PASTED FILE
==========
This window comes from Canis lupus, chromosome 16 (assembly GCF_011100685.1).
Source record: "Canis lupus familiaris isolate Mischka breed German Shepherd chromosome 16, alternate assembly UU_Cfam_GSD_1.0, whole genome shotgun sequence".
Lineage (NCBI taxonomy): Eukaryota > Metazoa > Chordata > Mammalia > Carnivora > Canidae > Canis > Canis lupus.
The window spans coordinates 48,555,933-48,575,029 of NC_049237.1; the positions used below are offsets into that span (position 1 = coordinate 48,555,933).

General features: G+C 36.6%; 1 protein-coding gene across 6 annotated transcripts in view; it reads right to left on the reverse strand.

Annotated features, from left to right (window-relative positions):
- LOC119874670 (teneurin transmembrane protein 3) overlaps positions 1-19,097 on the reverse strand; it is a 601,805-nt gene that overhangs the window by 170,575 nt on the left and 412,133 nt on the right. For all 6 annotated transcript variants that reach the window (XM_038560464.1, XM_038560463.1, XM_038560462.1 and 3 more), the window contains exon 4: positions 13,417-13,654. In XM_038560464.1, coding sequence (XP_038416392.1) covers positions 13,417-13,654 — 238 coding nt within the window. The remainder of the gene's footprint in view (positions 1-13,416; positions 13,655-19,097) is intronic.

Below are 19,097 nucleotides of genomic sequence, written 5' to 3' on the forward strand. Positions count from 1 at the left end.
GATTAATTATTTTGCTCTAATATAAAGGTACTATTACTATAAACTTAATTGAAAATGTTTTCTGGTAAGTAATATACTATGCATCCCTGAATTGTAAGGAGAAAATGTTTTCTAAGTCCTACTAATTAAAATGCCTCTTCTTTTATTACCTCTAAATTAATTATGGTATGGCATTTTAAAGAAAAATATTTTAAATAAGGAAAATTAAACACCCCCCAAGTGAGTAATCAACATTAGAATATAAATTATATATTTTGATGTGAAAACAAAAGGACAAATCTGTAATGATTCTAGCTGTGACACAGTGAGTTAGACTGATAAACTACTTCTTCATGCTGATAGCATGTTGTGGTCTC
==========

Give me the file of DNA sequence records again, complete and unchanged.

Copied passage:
This window comes from Canis lupus, chromosome 16 (assembly GCF_011100685.1).
Source record: "Canis lupus familiaris isolate Mischka breed German Shepherd chromosome 16, alternate assembly UU_Cfam_GSD_1.0, whole genome shotgun sequence".
Lineage (NCBI taxonomy): Eukaryota > Metazoa > Chordata > Mammalia > Carnivora > Canidae > Canis > Canis lupus.
The window spans coordinates 48,555,933-48,575,029 of NC_049237.1; the positions used below are offsets into that span (position 1 = coordinate 48,555,933).

General features: G+C 36.6%; 1 protein-coding gene across 6 annotated transcripts in view; it reads right to left on the reverse strand.

Annotated features, from left to right (window-relative positions):
- LOC119874670 (teneurin transmembrane protein 3) overlaps positions 1-19,097 on the reverse strand; it is a 601,805-nt gene that overhangs the window by 170,575 nt on the left and 412,133 nt on the right. For all 6 annotated transcript variants that reach the window (XM_038560464.1, XM_038560463.1, XM_038560462.1 and 3 more), the window contains exon 4: positions 13,417-13,654. In XM_038560464.1, coding sequence (XP_038416392.1) covers positions 13,417-13,654 — 238 coding nt within the window. The remainder of the gene's footprint in view (positions 1-13,416; positions 13,655-19,097) is intronic.

Below are 19,097 nucleotides of genomic sequence, written 5' to 3' on the forward strand. Positions count from 1 at the left end.
GATTAATTATTTTGCTCTAATATAAAGGTACTATTACTATAAACTTAATTGAAAATGTTTTCTGGTAAGTAATATACTATGCATCCCTGAATTGTAAGGAGAAAATGTTTTCTAAGTCCTACTAATTAAAATGCCTCTTCTTTTATTACCTCTAAATTAATTATGGTATGGCATTTTAAAGAAAAATATTTTAAATAAGGAAAATTAAACACCCCCCAAGTGAGTAATCAACATTAGAATATAAATTATATATTTTGATGTGAAAACAAAAGGACAAATCTGTAATGATTCTAGCTGTGACACAGTGAGTTAGACTGATAAACTACTTCTTCATGCTGATAGCATGTTGTGGTCTC